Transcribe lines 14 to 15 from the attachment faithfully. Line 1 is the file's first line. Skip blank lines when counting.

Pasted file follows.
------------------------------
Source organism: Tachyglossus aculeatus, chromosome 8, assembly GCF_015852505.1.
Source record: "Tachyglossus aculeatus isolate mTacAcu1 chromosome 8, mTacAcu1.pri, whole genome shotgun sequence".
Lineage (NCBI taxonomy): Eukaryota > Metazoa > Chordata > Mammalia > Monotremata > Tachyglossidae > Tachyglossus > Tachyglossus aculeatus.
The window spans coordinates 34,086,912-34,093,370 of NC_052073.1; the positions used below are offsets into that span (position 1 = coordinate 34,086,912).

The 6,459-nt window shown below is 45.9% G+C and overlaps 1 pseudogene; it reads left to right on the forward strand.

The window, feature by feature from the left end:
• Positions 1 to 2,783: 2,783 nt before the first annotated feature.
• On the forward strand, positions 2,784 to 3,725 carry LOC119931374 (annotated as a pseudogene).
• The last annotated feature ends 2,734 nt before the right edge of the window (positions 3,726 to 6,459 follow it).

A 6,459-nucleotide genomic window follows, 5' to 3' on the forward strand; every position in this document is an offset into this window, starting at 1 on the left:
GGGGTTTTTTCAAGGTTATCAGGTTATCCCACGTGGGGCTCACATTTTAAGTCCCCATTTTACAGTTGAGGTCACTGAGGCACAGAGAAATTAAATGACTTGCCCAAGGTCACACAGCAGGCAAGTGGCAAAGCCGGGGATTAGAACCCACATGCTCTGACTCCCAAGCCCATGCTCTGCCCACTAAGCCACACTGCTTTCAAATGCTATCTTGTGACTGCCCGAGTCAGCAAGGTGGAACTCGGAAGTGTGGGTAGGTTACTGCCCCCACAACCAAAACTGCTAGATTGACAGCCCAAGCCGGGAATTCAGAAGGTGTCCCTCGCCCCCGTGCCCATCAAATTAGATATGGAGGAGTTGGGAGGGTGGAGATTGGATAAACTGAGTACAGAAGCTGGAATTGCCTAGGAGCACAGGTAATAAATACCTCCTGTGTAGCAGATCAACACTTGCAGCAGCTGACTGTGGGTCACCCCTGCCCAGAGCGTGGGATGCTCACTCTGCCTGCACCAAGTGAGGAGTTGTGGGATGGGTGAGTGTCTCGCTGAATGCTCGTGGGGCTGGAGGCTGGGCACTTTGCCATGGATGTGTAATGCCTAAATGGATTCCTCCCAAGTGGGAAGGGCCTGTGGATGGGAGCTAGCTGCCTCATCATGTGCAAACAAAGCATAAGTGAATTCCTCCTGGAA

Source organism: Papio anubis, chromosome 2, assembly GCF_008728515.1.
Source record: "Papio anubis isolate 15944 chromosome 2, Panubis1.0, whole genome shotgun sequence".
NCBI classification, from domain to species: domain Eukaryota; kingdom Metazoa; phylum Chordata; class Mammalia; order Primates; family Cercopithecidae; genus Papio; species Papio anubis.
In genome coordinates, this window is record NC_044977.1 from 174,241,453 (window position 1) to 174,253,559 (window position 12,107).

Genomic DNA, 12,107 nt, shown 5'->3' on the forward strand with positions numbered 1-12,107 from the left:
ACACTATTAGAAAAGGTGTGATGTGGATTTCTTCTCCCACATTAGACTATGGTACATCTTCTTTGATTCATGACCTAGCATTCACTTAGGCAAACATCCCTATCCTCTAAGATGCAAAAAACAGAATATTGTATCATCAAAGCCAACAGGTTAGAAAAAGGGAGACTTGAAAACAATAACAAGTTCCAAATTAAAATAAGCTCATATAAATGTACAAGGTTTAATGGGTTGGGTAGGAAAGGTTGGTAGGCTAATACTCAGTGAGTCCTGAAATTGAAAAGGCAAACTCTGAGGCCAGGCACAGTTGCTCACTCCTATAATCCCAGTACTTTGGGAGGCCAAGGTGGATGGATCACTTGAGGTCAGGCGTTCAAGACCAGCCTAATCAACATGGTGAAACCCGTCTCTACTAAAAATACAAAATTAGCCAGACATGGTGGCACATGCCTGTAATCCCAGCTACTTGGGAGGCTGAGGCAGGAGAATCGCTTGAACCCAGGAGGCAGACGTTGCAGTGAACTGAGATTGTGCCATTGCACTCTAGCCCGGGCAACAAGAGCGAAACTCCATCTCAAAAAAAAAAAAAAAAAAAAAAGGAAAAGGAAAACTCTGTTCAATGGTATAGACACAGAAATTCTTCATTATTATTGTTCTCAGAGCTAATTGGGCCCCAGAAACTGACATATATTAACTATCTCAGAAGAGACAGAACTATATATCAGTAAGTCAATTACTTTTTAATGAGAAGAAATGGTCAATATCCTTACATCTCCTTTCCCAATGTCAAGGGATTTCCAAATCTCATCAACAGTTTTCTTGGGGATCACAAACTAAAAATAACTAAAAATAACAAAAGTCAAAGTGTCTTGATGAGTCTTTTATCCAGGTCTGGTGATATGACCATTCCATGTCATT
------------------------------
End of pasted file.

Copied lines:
NCBI classification, from domain to species: domain Eukaryota; kingdom Metazoa; phylum Chordata; class Mammalia; order Primates; family Cercopithecidae; genus Papio; species Papio anubis.
In genome coordinates, this window is record NC_044977.1 from 174,241,453 (window position 1) to 174,253,559 (window position 12,107).